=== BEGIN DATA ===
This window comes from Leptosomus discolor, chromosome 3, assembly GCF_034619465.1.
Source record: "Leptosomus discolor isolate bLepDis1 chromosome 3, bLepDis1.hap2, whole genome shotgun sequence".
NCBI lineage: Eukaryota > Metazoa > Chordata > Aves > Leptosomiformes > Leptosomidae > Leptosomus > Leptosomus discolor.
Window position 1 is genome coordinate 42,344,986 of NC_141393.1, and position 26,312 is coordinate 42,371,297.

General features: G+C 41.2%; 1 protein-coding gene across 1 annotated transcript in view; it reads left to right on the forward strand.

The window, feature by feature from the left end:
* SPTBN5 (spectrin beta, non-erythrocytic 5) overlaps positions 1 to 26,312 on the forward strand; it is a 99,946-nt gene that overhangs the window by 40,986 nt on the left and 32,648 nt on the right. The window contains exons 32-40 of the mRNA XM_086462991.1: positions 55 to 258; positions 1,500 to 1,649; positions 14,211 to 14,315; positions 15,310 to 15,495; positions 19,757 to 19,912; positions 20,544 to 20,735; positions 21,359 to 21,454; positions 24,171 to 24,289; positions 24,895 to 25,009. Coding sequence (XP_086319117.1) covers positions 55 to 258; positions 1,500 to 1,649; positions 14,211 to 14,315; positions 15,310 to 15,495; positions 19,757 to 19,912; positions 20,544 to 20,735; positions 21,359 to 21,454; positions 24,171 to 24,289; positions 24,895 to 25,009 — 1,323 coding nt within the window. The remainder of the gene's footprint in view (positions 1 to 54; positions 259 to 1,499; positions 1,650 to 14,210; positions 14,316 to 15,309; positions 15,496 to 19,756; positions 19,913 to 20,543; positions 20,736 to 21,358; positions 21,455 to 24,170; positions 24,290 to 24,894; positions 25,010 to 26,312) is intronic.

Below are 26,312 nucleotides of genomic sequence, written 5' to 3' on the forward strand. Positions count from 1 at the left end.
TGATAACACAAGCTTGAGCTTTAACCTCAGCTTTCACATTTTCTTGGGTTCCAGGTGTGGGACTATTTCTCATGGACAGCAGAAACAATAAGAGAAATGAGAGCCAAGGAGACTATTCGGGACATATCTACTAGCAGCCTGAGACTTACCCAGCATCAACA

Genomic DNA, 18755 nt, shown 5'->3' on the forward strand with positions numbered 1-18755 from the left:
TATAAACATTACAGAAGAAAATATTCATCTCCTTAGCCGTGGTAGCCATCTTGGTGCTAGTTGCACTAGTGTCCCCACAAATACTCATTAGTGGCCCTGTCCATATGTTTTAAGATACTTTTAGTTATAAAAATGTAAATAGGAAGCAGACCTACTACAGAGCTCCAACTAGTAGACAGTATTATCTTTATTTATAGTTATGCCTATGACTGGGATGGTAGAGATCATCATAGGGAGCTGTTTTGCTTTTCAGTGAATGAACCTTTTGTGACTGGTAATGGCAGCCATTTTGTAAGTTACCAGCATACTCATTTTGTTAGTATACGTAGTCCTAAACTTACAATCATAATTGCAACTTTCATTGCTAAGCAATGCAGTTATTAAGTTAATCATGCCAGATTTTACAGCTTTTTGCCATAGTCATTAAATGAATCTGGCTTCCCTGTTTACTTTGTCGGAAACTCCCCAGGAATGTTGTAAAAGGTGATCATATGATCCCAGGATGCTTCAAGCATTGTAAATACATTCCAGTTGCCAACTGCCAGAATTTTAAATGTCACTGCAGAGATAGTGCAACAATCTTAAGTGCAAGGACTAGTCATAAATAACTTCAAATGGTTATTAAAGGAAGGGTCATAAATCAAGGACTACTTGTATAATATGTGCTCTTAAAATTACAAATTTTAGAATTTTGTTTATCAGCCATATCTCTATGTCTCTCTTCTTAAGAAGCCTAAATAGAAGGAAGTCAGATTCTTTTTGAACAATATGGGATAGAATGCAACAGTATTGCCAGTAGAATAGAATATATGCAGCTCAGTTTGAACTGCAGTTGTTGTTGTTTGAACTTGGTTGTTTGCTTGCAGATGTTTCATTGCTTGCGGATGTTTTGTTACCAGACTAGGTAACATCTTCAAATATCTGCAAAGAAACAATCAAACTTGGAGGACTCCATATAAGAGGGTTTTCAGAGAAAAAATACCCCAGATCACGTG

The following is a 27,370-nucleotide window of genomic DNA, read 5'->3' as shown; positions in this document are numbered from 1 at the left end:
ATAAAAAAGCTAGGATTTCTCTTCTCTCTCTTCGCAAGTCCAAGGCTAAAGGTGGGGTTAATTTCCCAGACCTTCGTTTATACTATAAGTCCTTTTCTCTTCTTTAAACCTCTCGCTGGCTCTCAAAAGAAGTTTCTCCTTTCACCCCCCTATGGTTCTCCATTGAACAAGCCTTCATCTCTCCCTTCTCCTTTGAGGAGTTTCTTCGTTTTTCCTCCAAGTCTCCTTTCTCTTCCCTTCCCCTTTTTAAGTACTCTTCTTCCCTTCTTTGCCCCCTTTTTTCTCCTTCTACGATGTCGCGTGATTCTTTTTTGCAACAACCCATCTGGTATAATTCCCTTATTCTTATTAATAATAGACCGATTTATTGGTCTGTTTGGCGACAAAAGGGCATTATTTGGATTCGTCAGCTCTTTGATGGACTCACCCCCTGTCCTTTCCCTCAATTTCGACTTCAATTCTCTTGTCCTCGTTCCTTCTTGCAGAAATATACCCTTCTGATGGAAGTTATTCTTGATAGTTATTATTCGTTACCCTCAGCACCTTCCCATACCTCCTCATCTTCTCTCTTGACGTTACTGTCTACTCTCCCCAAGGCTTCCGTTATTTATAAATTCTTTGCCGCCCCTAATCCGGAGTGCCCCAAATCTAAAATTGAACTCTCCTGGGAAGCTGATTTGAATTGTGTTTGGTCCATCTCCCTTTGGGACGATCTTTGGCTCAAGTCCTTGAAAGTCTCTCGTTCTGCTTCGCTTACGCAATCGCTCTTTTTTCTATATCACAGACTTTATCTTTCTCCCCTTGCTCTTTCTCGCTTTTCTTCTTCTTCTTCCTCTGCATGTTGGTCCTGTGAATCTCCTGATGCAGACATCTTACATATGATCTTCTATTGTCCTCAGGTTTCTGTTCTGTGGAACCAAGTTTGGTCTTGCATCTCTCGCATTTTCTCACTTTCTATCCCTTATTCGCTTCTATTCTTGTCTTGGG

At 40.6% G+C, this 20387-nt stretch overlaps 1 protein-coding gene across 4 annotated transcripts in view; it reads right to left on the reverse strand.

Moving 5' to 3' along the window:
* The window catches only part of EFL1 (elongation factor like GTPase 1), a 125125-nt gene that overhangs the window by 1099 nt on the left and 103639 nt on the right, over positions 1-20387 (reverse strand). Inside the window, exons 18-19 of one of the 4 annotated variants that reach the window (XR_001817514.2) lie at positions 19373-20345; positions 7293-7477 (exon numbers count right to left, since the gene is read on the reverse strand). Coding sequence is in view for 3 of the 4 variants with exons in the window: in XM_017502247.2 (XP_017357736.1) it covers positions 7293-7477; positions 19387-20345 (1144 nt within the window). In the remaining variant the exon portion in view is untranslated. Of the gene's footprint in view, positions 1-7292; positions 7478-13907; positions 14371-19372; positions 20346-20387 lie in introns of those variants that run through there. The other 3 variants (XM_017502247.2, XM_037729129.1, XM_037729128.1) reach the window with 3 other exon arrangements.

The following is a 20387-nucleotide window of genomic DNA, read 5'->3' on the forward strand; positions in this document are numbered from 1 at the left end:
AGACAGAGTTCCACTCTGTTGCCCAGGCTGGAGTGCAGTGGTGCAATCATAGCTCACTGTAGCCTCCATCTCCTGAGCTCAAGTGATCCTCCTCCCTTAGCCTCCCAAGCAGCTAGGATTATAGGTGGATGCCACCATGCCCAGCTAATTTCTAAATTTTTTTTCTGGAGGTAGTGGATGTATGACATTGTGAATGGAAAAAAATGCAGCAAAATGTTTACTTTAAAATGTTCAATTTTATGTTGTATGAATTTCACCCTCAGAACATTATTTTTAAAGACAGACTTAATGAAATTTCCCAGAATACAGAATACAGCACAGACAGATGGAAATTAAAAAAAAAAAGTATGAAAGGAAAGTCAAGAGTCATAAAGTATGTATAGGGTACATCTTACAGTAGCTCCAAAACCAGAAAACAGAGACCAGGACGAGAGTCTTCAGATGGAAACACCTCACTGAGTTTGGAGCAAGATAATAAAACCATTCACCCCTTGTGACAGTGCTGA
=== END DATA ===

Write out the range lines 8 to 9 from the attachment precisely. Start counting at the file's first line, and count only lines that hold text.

Below are 26,312 nucleotides of genomic sequence, written 5' to 3' on the forward strand. Positions count from 1 at the left end.
TGATAACACAAGCTTGAGCTTTAACCTCAGCTTTCACATTTTCTTGGGTTCCAGGTGTGGGACTATTTCTCATGGACAGCAGAAACAATAAGAGAAATGAGAGCCAAGGAGACTATTCGGGACATATCTACTAGCAGCCTGAGACTTACCCAGCATCAACA